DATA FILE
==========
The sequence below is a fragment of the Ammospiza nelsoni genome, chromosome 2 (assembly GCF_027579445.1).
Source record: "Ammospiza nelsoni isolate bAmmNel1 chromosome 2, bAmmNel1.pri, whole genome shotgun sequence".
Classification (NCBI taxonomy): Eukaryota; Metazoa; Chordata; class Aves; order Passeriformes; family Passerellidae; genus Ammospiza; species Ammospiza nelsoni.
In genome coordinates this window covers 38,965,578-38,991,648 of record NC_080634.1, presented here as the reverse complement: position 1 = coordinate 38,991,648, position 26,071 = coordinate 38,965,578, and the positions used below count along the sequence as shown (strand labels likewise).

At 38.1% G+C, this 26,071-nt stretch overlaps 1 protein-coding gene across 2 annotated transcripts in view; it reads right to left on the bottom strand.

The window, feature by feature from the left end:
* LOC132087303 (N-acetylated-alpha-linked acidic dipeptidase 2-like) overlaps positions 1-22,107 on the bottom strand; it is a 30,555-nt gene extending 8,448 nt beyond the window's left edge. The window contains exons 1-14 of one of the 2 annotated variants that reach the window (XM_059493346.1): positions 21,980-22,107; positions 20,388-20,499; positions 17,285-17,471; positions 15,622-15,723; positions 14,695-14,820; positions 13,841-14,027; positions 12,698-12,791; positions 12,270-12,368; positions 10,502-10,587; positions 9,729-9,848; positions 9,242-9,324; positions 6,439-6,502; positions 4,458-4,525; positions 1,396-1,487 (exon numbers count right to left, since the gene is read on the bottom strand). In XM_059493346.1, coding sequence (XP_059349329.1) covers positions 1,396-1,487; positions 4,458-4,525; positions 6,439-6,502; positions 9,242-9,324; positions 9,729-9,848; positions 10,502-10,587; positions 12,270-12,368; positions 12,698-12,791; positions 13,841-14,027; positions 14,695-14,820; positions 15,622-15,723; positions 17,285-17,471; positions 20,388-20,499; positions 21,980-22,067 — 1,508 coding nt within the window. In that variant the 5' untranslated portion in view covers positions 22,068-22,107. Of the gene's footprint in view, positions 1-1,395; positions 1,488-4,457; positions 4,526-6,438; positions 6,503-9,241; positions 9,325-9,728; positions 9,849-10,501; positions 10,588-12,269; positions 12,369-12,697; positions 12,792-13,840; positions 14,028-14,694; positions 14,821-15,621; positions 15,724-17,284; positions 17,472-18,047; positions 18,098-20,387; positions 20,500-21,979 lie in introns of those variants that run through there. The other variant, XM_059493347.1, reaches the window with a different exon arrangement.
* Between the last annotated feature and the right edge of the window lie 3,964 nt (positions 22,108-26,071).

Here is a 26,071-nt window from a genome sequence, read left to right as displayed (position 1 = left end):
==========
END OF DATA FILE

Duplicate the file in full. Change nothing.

The sequence below is a fragment of the Ammospiza nelsoni genome, chromosome 2 (assembly GCF_027579445.1).
Source record: "Ammospiza nelsoni isolate bAmmNel1 chromosome 2, bAmmNel1.pri, whole genome shotgun sequence".
Classification (NCBI taxonomy): Eukaryota; Metazoa; Chordata; class Aves; order Passeriformes; family Passerellidae; genus Ammospiza; species Ammospiza nelsoni.
In genome coordinates this window covers 38,965,578-38,991,648 of record NC_080634.1, presented here as the reverse complement: position 1 = coordinate 38,991,648, position 26,071 = coordinate 38,965,578, and the positions used below count along the sequence as shown (strand labels likewise).

At 38.1% G+C, this 26,071-nt stretch overlaps 1 protein-coding gene across 2 annotated transcripts in view; it reads right to left on the bottom strand.

The window, feature by feature from the left end:
* LOC132087303 (N-acetylated-alpha-linked acidic dipeptidase 2-like) overlaps positions 1-22,107 on the bottom strand; it is a 30,555-nt gene extending 8,448 nt beyond the window's left edge. The window contains exons 1-14 of one of the 2 annotated variants that reach the window (XM_059493346.1): positions 21,980-22,107; positions 20,388-20,499; positions 17,285-17,471; positions 15,622-15,723; positions 14,695-14,820; positions 13,841-14,027; positions 12,698-12,791; positions 12,270-12,368; positions 10,502-10,587; positions 9,729-9,848; positions 9,242-9,324; positions 6,439-6,502; positions 4,458-4,525; positions 1,396-1,487 (exon numbers count right to left, since the gene is read on the bottom strand). In XM_059493346.1, coding sequence (XP_059349329.1) covers positions 1,396-1,487; positions 4,458-4,525; positions 6,439-6,502; positions 9,242-9,324; positions 9,729-9,848; positions 10,502-10,587; positions 12,270-12,368; positions 12,698-12,791; positions 13,841-14,027; positions 14,695-14,820; positions 15,622-15,723; positions 17,285-17,471; positions 20,388-20,499; positions 21,980-22,067 — 1,508 coding nt within the window. In that variant the 5' untranslated portion in view covers positions 22,068-22,107. Of the gene's footprint in view, positions 1-1,395; positions 1,488-4,457; positions 4,526-6,438; positions 6,503-9,241; positions 9,325-9,728; positions 9,849-10,501; positions 10,588-12,269; positions 12,369-12,697; positions 12,792-13,840; positions 14,028-14,694; positions 14,821-15,621; positions 15,724-17,284; positions 17,472-18,047; positions 18,098-20,387; positions 20,500-21,979 lie in introns of those variants that run through there. The other variant, XM_059493347.1, reaches the window with a different exon arrangement.
* Between the last annotated feature and the right edge of the window lie 3,964 nt (positions 22,108-26,071).

Here is a 26,071-nt window from a genome sequence, read left to right as displayed (position 1 = left end):